Taking a more detailed sectoral view, some interesting patterns emerge (see Chart 3). For example, the financial sub-sector has much lower average earnings than other GB regions, but, removing London from the analysis reduces the gap from 43 per cent to 13 per cent. HM Treasury analysis has shown a strong link between productivity and wages and therefore a desire to see higher wages requires an increase in productivity.

In general, lower wages in Northern Ireland are often explained by lower levels of productivity due to a higher concentration of lower productivity sectors, such as agriculture, and a greater focus on lower value-added activities within individual sectors, such as financial services.

Understanding if this income gap matters at the individual level is more nuanced than first appears. An ambition to increase earnings to a level closer to the UK average is appropriate, but it is also important to reflect the overall cost of living. A significant portion of overall household spending is allocated to housing, which in Northern Ireland is only 12 per cent compared to 22 per cent in the UK as a whole. The impact of lower housing costs1 along with the “super parity” issue (i.e. people from Northern Ireland pay lower taxes/ public sector charges than those in GB on similar incomes, such as domestic water charges, prescription charges, tuition fees and public transport), has resulted in local households having different spending patterns compared to the rest of the UK (see Table 2).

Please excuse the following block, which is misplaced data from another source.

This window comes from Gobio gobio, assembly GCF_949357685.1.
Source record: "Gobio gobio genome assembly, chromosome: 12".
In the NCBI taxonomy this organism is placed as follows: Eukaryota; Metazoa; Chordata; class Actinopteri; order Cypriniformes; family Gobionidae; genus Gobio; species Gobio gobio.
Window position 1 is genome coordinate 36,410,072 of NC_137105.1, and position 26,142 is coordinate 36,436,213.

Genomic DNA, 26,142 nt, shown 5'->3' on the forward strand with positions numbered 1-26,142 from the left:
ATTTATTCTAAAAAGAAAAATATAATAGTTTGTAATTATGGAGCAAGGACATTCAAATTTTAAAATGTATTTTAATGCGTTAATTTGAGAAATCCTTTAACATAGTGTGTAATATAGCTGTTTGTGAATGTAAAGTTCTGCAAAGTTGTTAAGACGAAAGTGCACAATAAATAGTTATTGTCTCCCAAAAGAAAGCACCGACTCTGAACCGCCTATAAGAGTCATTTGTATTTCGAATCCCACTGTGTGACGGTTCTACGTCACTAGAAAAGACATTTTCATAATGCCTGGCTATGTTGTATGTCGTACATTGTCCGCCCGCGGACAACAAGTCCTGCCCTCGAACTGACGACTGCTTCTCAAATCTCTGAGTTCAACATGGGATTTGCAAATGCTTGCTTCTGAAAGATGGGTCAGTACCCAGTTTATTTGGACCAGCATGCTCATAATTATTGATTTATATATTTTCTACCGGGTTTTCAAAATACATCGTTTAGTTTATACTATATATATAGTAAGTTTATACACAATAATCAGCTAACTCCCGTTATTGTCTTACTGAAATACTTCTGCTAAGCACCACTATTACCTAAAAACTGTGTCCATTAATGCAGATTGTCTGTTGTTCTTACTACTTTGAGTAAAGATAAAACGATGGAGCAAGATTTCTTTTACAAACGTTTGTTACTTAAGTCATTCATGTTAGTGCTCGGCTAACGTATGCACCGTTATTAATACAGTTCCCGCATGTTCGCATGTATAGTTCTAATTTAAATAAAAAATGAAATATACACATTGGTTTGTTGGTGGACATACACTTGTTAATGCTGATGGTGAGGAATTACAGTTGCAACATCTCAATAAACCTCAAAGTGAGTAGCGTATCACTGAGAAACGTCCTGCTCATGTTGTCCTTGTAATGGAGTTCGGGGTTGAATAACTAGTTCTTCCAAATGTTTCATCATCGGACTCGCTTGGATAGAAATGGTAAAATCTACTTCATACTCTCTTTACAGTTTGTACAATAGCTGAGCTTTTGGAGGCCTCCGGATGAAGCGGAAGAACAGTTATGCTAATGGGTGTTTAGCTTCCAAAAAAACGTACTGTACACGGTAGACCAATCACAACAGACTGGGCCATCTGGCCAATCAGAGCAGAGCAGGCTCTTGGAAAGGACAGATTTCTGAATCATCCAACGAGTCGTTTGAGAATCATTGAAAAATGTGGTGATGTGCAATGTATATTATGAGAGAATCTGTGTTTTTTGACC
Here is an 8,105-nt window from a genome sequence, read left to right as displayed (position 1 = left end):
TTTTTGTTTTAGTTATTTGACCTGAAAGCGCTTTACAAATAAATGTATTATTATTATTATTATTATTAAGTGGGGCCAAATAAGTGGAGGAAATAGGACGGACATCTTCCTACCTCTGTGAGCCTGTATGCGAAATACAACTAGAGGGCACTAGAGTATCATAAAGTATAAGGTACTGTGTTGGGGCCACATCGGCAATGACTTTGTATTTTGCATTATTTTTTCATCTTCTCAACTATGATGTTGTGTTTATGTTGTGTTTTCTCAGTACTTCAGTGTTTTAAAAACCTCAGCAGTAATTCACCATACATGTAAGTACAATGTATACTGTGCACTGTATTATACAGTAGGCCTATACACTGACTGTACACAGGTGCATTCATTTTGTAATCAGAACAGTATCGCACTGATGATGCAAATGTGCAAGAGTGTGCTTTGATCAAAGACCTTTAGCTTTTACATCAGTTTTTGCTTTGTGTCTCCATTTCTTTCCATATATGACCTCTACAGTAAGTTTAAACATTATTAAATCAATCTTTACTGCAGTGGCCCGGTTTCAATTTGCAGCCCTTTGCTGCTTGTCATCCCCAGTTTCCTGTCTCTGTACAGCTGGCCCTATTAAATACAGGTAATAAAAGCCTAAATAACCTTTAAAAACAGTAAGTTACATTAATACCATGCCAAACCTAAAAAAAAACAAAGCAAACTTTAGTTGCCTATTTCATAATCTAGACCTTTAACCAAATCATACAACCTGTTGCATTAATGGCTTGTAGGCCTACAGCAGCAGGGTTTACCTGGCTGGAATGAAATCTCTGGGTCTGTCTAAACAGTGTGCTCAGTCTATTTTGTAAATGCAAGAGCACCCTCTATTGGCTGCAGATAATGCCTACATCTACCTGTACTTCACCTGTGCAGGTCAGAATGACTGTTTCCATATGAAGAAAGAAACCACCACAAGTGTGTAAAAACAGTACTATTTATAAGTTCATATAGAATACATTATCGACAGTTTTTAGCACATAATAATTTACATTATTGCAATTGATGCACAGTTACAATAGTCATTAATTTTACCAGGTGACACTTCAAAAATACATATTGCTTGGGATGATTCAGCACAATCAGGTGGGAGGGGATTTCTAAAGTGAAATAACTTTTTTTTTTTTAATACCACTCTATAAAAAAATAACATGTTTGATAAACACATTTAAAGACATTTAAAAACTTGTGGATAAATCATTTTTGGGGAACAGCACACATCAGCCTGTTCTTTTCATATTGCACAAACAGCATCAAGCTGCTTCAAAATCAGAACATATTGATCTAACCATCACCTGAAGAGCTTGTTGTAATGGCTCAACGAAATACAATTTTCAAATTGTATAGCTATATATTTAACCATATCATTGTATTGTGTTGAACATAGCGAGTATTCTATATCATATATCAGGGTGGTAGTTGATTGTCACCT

As a proportion of overall spending, Northern Ireland households spend least on housing and most on food, alcoholic drinks, clothing and communications relative to other UK regions. Northern Ireland is also second only to London in hospitality (restaurants and hotels) expenditure.

Given the different weightings of expenditure across the regions, uniform price changes in goods across the UK has a different impact in each region. The UUEPC research has indicated that Northern Ireland has faced relatively weaker price pressures compared to other parts of the UK. For example, a representative basket of household expenditure in Northern Ireland costs 1.0 per cent more in 2016 relative to 2013, whereas in London a representative basket costs 2.5 per cent more over the same period.

Northern Ireland’s weaker price pressures has been driven by a number of factors including items such as transport and clothing, which make up a greater share of Northern Ireland spending. This has been a good news story in recent years, but if the cost of clothing or oil were to increase significantly in next few years, it would have a proportionately greater impact on Northern Ireland consumers. This is now more likely given the depreciation of sterling.

The UUEPC has completed research on Northern Ireland consumer spending and incomes patterns compared to other UK regions, which was published last month.

Sectoral outlook


The manufacturing sector has enjoyed four years of strong growth since the trough of the recession in 2012. The sector has created 10,300 jobs, equivalent to 13 per cent growth and has been the fastest growing sector of the Northern Ireland economy. This is in contrast to manufacturing in the rest of the UK which has grown by only 2 per cent over the same period.